McAfee, the well-known maker of antivirus software, noted that it recorded more than 120,000 new examples of ransomware attacks in the second quarter of 2012. How to protect yourself? Exactly the same way you protect yourself from any type of malicious code. Make certain you have antivirus software installed on your computer. Just as significantly, don’t visit dubious websites, illegally download files to your computer, or click on strange links in email addresses.
And if your computer is infected? This is a pretty complex type of malware. To revive your computer, you might need to recruit the help of a computer security expert. Slate also suggests that you contact the real FBI by filing a complaint at www.ic3.gov.
When you are traveling for business, it can be difficult to be as productive as you are in the office. The Internet connection at the hotel can be inconsistent, and it can be tough to stay on top of your email when you are in business meetings or traveling from one place to another. Luckily, there are several tech tools that can help greatly while you are away from the office. We have highlighted a few below.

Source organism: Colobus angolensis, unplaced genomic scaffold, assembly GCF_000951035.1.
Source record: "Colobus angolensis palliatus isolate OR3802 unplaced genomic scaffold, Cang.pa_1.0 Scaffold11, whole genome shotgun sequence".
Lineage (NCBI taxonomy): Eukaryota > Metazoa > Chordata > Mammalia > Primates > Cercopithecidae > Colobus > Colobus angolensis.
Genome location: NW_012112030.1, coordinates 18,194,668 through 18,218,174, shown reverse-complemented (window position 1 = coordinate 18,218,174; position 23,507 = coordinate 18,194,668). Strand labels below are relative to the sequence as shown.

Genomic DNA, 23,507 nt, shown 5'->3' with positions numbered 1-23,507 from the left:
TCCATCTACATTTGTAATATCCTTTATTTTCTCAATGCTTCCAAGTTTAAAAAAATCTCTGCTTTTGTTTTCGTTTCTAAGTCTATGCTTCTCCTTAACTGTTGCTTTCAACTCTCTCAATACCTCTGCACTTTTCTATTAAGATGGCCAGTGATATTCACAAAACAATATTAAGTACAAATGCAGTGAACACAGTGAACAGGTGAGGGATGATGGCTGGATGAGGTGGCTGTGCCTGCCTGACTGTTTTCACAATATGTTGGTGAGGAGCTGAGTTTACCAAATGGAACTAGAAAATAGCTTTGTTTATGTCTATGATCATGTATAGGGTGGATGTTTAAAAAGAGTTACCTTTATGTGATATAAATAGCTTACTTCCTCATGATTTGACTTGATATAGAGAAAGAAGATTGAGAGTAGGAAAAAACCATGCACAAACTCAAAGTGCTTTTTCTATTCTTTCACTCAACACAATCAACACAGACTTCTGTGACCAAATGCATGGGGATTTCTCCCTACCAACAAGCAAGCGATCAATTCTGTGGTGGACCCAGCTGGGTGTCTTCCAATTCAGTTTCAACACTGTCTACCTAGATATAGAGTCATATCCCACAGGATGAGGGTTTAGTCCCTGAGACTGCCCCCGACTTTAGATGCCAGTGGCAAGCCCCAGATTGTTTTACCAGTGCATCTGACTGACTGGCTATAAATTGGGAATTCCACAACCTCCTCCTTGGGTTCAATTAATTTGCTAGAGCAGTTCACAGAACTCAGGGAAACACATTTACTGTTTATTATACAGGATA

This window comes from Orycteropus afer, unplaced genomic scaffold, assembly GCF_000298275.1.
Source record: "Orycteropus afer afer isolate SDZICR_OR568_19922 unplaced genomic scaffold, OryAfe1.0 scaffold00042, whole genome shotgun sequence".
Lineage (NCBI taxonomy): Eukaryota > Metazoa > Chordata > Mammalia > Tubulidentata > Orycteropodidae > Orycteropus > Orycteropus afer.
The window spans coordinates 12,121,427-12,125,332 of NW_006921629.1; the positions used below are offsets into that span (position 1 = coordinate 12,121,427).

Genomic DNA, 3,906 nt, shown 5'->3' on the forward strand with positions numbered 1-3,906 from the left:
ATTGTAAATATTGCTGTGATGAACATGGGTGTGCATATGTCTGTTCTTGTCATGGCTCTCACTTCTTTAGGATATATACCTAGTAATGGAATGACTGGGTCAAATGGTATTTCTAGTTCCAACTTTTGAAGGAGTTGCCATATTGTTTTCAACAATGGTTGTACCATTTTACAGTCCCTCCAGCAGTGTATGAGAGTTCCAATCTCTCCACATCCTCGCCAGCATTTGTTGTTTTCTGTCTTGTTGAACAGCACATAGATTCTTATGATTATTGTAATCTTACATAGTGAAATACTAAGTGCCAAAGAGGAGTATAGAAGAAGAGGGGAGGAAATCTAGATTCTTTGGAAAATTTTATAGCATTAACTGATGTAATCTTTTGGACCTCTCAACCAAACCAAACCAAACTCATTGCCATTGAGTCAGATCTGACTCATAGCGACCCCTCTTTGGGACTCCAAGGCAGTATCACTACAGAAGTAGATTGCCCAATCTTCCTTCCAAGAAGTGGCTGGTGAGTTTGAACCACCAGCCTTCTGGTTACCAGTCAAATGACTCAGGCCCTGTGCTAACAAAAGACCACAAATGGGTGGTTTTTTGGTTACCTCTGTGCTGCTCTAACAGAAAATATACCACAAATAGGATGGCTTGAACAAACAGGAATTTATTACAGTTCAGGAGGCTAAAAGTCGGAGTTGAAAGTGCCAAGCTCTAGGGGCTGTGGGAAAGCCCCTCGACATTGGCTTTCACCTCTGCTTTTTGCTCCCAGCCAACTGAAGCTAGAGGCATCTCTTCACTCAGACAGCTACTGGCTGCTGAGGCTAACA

GroupMe: Sometimes while you’re on the road you have to communicate quickly with certain groups of employees or partners. You can make this a lot easier with the GroupMe app. This app permits you to create groups from lists of employees. You can then send messages or updates to everyone on these lists with just one text message.
Belkin Mini Surge Protector DUAL USB Charger: With this powerful tool you can instantly charge all of your mobile devices at once. It features three AC outlets and two USB outlets, in addition to being a surge protector. You can see how this would prove useful!
Campfire: If you wish to talk, not just send a quick text, to your whole team, you can utilize the Campfire app. It allows you to set up a chat room with any amount of people you want. Everyone in the group will be able to see all of the messages people are sending. You can even make conference calls with it!
Smartphones have made it simpler to digest the news, find that new Thai restaurant, and connect with associates. They’ve also made it simpler to annoy people, too. That’s the problem with smartphones: They’re so addicting that they encourage bad habits that we’d otherwise rarely tolerate in others. Below are several of the most bothersome habits of smartphone users. As the saying goes, admitting that you have a problem is the first step in solving that problem. Are you guilty of any of the bad habits listed below? If so, knock it off.